After stepping down from leading the church I was a part of for thirty years, finding a new “church home” was a challenge.
When my daughter Rachel and her husband in North Carolina suddenly felt a call to plant an urban church in Covington, Kentucky—which is right across the river from Cincinnati, where we live—we wanted to support them in whatever way we could, even though it was nearly forty minutes away. Sometimes I’m the sound guy, sometimes the fill-in drummer, sometimes on the prayer team, and mostly just the grandchildren wrangler.
Last week on Christmas Eve, they met for their regular worship time in a rented facility called The Leaping Lizard, an event space in a former Episcopal church building. As a matter of fact, I once told my daughter that their children’s ministry has the best-stocked bar in the city.
In church planting, you use what you can.
After the Christmas Eve Sunday morning service, they had dozens of boxes of doughnuts that people were encouraged to take and deliver to anyone who had to work on Christmas Eve, like hospitals, fire and police stations, hotels, bars, gas stations, wherever. We had done this for the last twenty-some years at our previous church. The approach was simple—offer a box of doughnuts to a worker and simply say, “We’re from so-and-so church and we’re giving away doughnuts to folks who have to work on Christmas Eve…and just wanted you to know God loves you.”
My wife and I were rushing home to start preparing the meal for our family coming soon to our house. But I wanted to swing by a particular supermarket in Kentucky that had good prices on bourbon for our get-together. There must have been twenty-five people waiting in a single-file line that snaked all the way to the back of the store. I went to the end of the line with my box of doughnuts and bourbon and noticed that it was divided up between two young, overworked cashiers. One of them was a large guy with multiple tattoos on his face and arms and a mohawk. My first thought was: I hope I get him.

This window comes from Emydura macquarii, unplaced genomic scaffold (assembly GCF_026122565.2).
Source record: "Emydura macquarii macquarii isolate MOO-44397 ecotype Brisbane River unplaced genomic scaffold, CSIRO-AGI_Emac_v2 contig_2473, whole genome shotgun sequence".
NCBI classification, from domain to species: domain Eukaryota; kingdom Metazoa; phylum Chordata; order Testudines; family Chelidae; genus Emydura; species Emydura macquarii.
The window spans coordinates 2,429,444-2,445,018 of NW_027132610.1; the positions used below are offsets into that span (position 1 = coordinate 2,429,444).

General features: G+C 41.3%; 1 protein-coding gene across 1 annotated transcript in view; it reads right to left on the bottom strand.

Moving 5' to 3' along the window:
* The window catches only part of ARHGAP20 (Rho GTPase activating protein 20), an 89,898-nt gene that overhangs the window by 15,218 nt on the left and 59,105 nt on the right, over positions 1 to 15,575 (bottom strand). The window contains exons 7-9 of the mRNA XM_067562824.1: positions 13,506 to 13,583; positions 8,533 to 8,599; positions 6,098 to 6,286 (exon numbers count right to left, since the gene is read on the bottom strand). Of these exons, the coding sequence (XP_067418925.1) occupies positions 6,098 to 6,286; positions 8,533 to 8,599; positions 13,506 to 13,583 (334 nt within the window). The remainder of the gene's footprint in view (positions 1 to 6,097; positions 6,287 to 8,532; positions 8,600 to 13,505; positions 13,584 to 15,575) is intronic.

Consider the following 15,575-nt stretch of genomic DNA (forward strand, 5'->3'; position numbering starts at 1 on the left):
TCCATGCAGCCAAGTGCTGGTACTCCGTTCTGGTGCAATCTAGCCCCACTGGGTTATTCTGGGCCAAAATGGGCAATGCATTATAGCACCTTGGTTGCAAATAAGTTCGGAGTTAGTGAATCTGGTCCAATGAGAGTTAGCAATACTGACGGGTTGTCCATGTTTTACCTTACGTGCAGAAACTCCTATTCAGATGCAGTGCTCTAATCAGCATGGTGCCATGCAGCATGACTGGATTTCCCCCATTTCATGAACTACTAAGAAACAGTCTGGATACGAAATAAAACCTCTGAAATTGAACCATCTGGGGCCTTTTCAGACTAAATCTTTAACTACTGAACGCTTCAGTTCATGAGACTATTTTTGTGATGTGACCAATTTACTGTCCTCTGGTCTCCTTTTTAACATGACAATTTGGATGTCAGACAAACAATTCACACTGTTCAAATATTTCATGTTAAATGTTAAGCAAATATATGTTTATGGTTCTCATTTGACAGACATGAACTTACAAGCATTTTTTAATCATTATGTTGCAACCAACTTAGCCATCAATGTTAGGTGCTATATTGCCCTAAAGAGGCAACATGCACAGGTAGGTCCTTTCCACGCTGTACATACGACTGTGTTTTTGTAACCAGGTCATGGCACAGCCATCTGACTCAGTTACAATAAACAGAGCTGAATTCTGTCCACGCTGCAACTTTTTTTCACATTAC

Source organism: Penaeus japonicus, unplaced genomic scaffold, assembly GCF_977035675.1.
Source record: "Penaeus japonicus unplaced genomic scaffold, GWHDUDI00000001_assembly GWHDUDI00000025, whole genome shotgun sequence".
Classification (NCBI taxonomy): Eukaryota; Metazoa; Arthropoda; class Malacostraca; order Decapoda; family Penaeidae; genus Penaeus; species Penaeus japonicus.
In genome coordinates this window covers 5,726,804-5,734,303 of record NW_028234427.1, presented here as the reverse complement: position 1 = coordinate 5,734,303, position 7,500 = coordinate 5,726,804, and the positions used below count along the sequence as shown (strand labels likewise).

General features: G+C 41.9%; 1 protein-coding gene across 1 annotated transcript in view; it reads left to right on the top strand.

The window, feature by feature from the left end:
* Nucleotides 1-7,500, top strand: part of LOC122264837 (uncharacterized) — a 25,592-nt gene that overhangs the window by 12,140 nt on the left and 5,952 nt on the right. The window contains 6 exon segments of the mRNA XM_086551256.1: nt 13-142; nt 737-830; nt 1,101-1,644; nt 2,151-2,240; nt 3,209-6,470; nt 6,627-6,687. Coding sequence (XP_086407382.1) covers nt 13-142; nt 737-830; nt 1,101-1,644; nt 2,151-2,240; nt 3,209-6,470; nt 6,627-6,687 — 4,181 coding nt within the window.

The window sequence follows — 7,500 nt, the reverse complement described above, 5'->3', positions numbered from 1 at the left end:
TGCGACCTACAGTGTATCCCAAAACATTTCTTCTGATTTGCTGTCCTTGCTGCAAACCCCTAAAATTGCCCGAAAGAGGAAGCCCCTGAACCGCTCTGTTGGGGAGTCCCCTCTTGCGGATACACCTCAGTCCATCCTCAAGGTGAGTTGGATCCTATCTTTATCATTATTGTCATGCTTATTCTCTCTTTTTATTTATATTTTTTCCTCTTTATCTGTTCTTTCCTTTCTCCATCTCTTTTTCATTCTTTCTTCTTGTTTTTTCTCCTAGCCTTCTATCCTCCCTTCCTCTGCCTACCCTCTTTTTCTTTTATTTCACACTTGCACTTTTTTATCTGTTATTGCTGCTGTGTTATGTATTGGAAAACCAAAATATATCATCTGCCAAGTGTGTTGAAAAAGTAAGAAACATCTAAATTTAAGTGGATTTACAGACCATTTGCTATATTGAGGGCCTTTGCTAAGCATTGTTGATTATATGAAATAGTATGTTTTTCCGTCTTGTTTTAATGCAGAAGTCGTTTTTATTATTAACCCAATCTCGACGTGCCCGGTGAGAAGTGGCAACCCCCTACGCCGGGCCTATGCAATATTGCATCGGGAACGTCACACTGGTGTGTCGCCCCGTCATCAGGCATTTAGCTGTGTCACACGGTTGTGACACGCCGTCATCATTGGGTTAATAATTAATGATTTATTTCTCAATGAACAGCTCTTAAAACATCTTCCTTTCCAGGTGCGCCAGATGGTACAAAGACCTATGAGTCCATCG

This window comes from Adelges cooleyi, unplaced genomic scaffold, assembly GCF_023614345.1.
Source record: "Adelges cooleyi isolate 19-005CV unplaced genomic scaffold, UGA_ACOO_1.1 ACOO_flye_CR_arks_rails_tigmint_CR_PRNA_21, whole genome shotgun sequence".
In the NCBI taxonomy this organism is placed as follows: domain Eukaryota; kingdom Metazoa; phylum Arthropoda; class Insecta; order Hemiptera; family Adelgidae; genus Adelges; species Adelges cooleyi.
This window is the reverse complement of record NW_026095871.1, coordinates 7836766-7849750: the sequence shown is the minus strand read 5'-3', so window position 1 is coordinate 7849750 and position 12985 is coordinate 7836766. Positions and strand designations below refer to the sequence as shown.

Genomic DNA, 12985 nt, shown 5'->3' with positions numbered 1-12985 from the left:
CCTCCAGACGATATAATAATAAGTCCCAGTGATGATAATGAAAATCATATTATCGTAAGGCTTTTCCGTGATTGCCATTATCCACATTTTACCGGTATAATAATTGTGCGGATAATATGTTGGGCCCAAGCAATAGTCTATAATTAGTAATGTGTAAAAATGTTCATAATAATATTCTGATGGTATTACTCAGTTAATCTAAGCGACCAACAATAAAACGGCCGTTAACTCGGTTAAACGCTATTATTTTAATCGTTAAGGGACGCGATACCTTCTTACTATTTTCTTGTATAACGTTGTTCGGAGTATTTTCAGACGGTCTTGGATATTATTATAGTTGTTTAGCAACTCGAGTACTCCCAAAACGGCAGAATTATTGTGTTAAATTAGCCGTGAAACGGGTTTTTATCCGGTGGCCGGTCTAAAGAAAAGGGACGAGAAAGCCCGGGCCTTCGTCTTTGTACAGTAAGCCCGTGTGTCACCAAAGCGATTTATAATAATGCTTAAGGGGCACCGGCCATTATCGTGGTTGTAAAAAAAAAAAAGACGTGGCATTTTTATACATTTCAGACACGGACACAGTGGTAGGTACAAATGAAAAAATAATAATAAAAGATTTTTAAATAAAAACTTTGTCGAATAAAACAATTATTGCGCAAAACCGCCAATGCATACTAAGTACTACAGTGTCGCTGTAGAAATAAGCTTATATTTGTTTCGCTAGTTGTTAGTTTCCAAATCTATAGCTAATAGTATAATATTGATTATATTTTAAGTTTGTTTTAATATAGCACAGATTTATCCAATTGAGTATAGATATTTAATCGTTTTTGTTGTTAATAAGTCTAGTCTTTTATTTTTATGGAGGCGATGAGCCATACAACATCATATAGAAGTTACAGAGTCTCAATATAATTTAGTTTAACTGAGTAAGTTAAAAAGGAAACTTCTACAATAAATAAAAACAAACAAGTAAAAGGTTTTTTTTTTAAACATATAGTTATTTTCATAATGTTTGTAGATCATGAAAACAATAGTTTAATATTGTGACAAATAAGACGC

When it came to my turn, I did. I looked at him and said, “Hey, I’m from Vineyard Covington Church, and we’re passing out free doughnuts to people who have to work today…”
He stopped me and grunted, “It’s my first day.”
“Wow,” I said. “This is a tough day to start.”
He rang up my bottle and said, “Having a party tonight?”
“Nope,” I responded, “just the family is coming over today.”
He looked down and said simply, “I don’t have a family.”
I was momentarily stunned by his admission and asked, “So, uh…what’s the deal with that?”
He told me they were all kind of crazy and that most of them were Pentecostal (actually, those are my roots as well)—and parenthetically said, “They’re not snake handlers or anything like that. They just don’t want to have anything to do with me because of this,” and pointed to his own face. There were multiple tattoos on his forehead, cheeks, and neck.
“Oh man, I’m so sorry. But I’ve got to tell you that Jesus loves you just exactly the way you are…and looking just like you do.”
He paused, half-smiled, and responded, “I’m pretty unique.”
I laughed and said, “God is all about unique! I’m telling you, he’s crazy in love with you.”
He handed me the receipt. I thanked him and wished him a merry Christmas. He smiled, and the next person behind me walked up quickly with his bottles of wine.
Of course, I’ve thought about him since then. And prayed for him. I don’t know his name, but I know God does…because he loves this broken world so much. Or, as Peterson paraphrased it:
“This is how much God loved the world: He gave his Son, his one and only Son. And this is why: so that no one need be destroyed; by believing in him, anyone can have a whole and lasting life. God didn’t go to all the trouble of sending his Son merely to point an accusing finger, telling the world how bad it was. He came to help, to put the world right again.” JOHN 3:16-17 (THE MESSAGE)
Those are the words of the one I serve and celebrate at Christmas. If it’s good enough for him, it’s good enough for me.
Happy New Year, my friends.